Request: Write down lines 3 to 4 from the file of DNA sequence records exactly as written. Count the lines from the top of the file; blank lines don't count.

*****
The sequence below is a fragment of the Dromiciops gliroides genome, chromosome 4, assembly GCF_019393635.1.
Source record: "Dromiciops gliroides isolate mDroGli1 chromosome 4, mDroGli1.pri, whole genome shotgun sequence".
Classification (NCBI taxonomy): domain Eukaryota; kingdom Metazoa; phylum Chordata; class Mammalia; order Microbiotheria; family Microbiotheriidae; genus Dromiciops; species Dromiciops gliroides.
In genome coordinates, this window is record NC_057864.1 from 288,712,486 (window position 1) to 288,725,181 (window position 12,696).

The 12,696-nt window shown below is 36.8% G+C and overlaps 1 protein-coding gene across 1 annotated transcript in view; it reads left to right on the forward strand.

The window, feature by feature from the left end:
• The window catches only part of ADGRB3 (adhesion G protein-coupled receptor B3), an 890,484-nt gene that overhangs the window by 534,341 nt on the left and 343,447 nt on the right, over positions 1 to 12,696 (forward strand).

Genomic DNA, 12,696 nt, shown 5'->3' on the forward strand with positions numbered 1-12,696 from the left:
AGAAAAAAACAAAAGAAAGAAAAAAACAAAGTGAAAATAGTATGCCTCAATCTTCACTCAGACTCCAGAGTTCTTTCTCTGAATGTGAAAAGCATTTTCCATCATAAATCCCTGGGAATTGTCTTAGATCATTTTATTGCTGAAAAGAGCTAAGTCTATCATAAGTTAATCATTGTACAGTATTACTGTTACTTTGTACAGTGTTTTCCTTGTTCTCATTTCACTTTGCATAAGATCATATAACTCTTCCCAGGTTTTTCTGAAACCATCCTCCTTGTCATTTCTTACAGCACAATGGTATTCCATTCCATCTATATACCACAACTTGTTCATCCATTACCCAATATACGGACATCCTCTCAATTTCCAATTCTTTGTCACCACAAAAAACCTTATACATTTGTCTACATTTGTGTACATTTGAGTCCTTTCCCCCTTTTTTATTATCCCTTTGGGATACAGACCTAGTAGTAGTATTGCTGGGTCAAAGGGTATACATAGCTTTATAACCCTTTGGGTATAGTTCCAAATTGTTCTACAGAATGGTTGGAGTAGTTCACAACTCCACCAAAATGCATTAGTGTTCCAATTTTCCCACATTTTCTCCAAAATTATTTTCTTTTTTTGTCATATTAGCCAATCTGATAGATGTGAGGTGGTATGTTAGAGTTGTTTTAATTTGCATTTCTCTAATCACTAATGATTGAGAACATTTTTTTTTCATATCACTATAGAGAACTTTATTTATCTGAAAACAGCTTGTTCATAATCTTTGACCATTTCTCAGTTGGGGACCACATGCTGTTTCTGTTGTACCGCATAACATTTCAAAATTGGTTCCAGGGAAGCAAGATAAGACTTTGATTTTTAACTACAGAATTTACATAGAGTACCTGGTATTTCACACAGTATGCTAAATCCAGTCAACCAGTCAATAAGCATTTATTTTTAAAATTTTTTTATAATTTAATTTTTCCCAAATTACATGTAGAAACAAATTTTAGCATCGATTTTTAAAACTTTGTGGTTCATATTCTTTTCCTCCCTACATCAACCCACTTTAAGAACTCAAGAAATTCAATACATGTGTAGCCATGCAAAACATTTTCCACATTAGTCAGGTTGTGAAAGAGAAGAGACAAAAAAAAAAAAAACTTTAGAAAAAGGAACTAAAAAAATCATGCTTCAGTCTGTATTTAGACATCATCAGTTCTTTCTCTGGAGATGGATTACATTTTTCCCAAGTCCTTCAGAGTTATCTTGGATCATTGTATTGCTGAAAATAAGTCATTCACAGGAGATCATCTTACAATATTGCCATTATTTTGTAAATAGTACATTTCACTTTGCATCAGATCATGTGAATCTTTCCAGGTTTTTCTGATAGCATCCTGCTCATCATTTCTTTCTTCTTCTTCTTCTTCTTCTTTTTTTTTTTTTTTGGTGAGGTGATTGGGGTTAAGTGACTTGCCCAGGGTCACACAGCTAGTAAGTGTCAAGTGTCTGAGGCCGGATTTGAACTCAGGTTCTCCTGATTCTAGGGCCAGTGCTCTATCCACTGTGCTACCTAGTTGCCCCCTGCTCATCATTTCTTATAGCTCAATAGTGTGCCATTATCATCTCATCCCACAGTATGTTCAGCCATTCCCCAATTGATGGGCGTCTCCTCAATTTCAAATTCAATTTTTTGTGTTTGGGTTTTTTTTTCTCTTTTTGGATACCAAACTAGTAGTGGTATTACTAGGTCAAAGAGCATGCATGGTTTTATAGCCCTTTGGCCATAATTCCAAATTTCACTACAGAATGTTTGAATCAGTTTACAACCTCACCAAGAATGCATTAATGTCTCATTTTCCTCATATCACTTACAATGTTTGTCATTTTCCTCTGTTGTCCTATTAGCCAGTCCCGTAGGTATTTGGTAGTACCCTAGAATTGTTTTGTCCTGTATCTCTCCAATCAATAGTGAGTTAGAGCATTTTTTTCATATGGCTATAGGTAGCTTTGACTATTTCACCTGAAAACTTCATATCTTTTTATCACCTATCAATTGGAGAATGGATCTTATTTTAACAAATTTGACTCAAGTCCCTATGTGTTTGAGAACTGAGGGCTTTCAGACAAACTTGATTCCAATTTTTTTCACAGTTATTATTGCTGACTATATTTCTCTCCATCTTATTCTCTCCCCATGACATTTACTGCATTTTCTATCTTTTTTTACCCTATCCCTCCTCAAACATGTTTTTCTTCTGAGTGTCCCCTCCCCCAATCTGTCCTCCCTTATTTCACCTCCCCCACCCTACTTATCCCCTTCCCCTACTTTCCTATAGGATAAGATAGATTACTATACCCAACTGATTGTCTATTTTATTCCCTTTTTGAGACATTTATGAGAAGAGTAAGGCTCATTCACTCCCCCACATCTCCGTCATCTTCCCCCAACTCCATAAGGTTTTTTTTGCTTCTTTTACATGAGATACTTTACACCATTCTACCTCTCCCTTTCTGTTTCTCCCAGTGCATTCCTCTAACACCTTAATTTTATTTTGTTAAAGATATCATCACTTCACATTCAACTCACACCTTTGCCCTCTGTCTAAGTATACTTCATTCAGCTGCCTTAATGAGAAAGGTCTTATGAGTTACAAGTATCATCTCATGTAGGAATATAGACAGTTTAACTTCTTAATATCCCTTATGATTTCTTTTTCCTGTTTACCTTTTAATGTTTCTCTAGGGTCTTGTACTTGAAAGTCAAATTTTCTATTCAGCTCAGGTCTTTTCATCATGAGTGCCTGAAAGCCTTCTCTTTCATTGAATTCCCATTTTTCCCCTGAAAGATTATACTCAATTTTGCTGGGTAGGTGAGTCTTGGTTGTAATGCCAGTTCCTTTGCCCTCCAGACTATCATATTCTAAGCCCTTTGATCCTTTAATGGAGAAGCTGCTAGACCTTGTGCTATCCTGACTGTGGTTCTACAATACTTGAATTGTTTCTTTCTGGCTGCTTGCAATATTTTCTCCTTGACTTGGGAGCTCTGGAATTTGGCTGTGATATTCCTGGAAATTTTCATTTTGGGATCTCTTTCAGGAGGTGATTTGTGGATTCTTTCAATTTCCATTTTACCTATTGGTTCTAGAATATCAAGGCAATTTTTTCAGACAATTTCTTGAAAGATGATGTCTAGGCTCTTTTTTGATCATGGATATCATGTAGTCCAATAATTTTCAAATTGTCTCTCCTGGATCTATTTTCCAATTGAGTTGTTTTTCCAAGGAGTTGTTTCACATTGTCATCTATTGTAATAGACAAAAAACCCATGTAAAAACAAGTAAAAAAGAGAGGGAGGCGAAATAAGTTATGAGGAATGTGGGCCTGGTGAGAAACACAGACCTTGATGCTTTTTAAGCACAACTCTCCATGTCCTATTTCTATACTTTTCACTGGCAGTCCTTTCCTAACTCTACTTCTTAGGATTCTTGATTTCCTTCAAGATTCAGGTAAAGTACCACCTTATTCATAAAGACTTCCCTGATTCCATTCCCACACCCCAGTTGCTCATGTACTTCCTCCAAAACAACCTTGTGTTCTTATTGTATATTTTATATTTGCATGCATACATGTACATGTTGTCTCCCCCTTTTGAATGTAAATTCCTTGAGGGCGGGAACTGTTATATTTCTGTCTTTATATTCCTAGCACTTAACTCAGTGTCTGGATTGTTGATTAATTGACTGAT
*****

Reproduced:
Classification (NCBI taxonomy): domain Eukaryota; kingdom Metazoa; phylum Chordata; class Mammalia; order Microbiotheria; family Microbiotheriidae; genus Dromiciops; species Dromiciops gliroides.
In genome coordinates, this window is record NC_057864.1 from 288,712,486 (window position 1) to 288,725,181 (window position 12,696).